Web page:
However new seeds also have the impact of creating “more diverse foods which are more rich in nutrition”. The tools make farming work less intensive – meaning that parents can spend that time with their children or doing other chores.

By purchasing beehives, you not only provide a very nutritious ingredient for a family in need, it’s also very valuable when it’s sold in the local market, creating a new means of making money for families. In Rwanda, Trócaire offer training for these families to manage them correctly.

Where’s there’s a well, there’s a way

While we may take access to clean water for granted in Ireland, it’s an issue that Trócaire focus on a lot in their Christmas gifts. These range from water pumps and irrigation to the new gift this year of ‘Fix a Well’ which gives a community the resources to ensure that their water supply is working at all times – villages often don’t have the tools to fix them.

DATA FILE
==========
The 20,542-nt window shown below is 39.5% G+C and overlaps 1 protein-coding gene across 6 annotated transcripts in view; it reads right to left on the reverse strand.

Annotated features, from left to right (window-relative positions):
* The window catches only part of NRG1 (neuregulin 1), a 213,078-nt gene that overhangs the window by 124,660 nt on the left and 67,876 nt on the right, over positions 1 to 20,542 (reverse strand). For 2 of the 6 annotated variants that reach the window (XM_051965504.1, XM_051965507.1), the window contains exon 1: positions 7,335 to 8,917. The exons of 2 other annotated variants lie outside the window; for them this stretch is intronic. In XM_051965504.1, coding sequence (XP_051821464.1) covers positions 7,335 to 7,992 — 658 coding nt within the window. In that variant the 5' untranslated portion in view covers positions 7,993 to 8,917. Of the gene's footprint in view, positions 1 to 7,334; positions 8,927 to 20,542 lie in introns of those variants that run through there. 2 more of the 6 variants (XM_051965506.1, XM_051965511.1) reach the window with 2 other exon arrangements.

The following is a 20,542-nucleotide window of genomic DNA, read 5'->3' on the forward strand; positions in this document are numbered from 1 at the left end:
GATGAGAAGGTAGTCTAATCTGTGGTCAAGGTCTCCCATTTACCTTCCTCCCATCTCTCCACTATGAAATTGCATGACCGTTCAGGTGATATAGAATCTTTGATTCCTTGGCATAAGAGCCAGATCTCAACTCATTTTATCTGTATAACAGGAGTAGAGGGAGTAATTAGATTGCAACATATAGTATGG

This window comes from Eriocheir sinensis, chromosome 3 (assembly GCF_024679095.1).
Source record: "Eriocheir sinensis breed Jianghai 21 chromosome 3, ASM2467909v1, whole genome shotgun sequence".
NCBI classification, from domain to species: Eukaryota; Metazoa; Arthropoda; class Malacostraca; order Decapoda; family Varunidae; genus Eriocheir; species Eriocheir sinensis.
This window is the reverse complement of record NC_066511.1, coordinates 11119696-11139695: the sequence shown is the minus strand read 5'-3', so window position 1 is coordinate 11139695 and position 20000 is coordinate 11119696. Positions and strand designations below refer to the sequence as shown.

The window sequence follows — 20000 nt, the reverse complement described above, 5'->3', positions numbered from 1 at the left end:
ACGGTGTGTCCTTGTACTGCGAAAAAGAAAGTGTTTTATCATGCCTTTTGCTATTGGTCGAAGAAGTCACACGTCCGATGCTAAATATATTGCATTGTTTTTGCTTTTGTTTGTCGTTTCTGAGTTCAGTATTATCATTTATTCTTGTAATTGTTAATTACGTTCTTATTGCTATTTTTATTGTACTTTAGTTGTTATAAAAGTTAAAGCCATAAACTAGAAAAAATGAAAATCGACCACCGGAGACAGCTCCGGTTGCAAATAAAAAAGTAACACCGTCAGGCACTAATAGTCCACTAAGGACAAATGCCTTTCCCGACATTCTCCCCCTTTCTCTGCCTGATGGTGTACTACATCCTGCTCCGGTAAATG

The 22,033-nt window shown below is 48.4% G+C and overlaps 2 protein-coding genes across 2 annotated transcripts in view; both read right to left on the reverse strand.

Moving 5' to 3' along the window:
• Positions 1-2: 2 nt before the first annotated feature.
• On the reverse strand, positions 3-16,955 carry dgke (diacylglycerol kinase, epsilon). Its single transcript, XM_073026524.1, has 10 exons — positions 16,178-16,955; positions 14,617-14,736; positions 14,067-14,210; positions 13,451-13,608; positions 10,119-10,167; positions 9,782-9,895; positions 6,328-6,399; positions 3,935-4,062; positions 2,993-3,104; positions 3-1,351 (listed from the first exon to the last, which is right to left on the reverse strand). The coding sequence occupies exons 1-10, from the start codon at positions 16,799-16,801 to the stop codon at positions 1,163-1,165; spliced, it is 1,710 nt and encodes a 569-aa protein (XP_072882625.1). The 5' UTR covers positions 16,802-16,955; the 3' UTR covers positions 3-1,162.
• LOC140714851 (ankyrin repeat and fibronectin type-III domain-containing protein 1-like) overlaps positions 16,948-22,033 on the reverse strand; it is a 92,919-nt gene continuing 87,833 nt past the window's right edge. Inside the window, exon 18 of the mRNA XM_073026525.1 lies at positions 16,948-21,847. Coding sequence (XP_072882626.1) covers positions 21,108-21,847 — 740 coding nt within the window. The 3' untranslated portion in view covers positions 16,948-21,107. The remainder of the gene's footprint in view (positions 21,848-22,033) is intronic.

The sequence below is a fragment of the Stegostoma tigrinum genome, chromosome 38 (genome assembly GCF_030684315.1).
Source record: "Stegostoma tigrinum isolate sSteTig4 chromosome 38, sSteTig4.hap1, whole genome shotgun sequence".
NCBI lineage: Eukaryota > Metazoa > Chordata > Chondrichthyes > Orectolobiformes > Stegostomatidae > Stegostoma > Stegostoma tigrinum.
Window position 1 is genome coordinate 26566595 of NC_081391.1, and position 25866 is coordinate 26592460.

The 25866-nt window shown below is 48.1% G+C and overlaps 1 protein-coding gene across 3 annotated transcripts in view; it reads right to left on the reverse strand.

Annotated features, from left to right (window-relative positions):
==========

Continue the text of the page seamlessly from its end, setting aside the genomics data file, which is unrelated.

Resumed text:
This can be one of the most valuable gifts you can possibly buy for a community, explains Moore. She says they have a particularly positive impact on the women of the community, “who are primarily responsible for sourcing clean water for the day”:

I’ve met women who get up at dawn to walk 3-4 miles for water, which they carry in huge cans all the way back to their village.

Not only does a nearby well free up time for them to look after their family, it prevents children from becoming sick from drinking from a dirty pond, which they often have to share with animals. And the water that’s left over? It’s used to irrigate and produce a healthier crop, again deliver more diverse food, benefiting nutrition and income.

Sustaining schools

Solar Lamp (2) Source: Trócaire

In countries like Somalia, there has been ongoing conflict now for two decades – meaning not only is there currently no functioning government or healthcare system, there’s also no education system. “In many cases, if the schools Trócaire supports weren’t there, thousands of kids wouldn’t have access to education.”